Hey guys, I have been meaning to improve my theory but unsure where to go from here. I know the diatonic scale and the major/minor scales that are within it, the steps/intervals that make up the major/minor scales, how to comprise a major/minor/diminished scale, how to create a harmonized major/minor chord progression etc but that is where it stops. Where should I go from here? I have only touched on things like "The V chord is good for a resolve"(just an example, that is probably wrong lol)I have memorized the harmonic and melodic minor scale on the fretboard but do not know how to compose chord progressions for them and I'm sure there is a whole heap else I need to look into. I do not know how to make a chord progression sound "Dorian" or Mixolydian for example. Any help is much appreciated. Any intermediate guitar books or ebooks that would help?

ESP Horizon NT II
ESP Horizon NT 7
ESP Horizon FR II
You should start looking at pieces of music and trying to make sense of them in the context of what you already know. Knowing about scales and chord construction without knowing how they work in actual pieces of music is a bit akin to knowing about iambic pentameter without ever having read Shakespeare. It's not until you see the concept come alive in the actual work of art that you can really appreciate it's use.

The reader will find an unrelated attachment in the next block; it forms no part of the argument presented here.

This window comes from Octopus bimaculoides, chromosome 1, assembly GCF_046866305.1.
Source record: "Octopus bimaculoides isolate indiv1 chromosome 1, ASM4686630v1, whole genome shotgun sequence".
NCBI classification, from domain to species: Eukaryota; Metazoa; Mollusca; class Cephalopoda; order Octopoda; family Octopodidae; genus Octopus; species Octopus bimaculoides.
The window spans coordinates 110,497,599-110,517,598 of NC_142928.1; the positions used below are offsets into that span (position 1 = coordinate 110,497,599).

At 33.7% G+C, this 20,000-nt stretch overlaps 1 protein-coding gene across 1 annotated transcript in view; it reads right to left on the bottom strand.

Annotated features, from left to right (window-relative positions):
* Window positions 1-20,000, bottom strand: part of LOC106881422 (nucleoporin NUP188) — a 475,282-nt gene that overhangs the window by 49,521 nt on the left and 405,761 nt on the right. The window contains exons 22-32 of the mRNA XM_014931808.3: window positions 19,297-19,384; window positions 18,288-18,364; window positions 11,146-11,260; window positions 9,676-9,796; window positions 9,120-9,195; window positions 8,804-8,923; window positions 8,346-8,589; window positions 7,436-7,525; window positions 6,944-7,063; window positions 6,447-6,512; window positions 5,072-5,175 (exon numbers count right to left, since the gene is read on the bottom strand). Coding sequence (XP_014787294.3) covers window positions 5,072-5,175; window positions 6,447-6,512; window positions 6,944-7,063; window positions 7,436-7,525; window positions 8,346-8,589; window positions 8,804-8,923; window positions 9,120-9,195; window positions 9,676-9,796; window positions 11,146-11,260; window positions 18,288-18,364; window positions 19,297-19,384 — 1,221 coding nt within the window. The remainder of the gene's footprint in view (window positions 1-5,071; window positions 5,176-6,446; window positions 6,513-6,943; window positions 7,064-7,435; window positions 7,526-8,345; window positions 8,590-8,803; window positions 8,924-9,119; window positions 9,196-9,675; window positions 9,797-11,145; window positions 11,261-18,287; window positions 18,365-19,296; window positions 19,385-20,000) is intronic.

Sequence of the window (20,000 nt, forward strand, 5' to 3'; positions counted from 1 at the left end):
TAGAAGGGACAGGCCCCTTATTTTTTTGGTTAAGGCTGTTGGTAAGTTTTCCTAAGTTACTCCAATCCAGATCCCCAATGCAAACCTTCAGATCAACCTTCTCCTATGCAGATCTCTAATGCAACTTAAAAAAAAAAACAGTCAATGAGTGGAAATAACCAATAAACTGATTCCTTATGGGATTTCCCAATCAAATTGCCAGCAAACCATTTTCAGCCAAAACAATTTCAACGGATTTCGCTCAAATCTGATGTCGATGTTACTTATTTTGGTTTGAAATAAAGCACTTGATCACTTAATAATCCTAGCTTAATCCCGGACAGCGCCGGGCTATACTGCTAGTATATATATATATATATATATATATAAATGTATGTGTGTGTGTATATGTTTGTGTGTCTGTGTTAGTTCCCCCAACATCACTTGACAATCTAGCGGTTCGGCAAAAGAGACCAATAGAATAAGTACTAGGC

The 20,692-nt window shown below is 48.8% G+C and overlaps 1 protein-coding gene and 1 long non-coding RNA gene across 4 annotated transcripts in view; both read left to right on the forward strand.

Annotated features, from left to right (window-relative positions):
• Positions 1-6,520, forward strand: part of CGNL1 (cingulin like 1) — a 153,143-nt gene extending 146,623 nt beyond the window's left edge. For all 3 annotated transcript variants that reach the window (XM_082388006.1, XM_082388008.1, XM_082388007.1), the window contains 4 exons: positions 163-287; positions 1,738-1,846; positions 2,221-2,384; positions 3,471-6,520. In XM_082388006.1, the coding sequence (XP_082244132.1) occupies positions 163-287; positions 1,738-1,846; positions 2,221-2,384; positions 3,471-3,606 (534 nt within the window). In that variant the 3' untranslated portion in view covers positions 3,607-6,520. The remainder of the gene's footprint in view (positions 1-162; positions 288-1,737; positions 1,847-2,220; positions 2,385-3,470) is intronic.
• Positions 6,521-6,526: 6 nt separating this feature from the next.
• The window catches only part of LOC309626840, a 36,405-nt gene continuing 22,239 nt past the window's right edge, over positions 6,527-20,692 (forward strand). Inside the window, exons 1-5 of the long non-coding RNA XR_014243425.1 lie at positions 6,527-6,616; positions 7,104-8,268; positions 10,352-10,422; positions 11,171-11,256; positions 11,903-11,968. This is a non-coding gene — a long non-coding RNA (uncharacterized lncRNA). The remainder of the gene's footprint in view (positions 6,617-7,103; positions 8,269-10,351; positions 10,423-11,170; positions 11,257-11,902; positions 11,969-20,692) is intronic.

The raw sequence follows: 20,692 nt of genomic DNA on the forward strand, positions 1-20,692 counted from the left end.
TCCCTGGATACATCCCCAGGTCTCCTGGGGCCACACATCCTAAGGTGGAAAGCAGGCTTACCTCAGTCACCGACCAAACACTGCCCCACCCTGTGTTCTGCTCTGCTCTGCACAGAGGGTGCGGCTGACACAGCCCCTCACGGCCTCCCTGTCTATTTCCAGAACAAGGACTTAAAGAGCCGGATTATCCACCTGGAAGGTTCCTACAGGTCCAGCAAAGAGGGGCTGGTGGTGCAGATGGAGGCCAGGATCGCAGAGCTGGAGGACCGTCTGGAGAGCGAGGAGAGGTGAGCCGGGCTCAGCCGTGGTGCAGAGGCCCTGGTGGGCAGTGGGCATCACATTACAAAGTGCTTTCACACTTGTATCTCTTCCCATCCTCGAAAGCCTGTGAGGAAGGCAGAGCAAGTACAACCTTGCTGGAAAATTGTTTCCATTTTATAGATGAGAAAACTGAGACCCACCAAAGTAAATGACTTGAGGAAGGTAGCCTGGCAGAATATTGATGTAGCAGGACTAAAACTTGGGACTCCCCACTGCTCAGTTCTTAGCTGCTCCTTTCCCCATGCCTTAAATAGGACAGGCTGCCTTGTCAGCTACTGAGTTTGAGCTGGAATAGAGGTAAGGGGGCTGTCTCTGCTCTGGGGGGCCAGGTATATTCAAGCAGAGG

There is no strict method for composing harmonic progressions. You just have to do. The more you do the more you learn.

What you should learn next depends on where you want to take this.
I strongly encourage you to get "Songwriting Secrets of the Beatles" by Pedler, even if you're not a big Beatles fan. This book takes you through a ton of concepts (starting with the role of that V chord!) and gives you tons of practical examples. It really helps you hear what's going on.

And that's the other thing you need to do. You need to listen. It is not enough to know concepts. You need to be able to hear them in practice. So work on your ear.

And don't worry about modes just yet.
Yea Songwriting Secrets book is money in the bank

What's great about it is that its applied to rock/pop music and most theory books refer to common period examples. I have yet to find a better applied theory book. You get a clear focus on why things work in context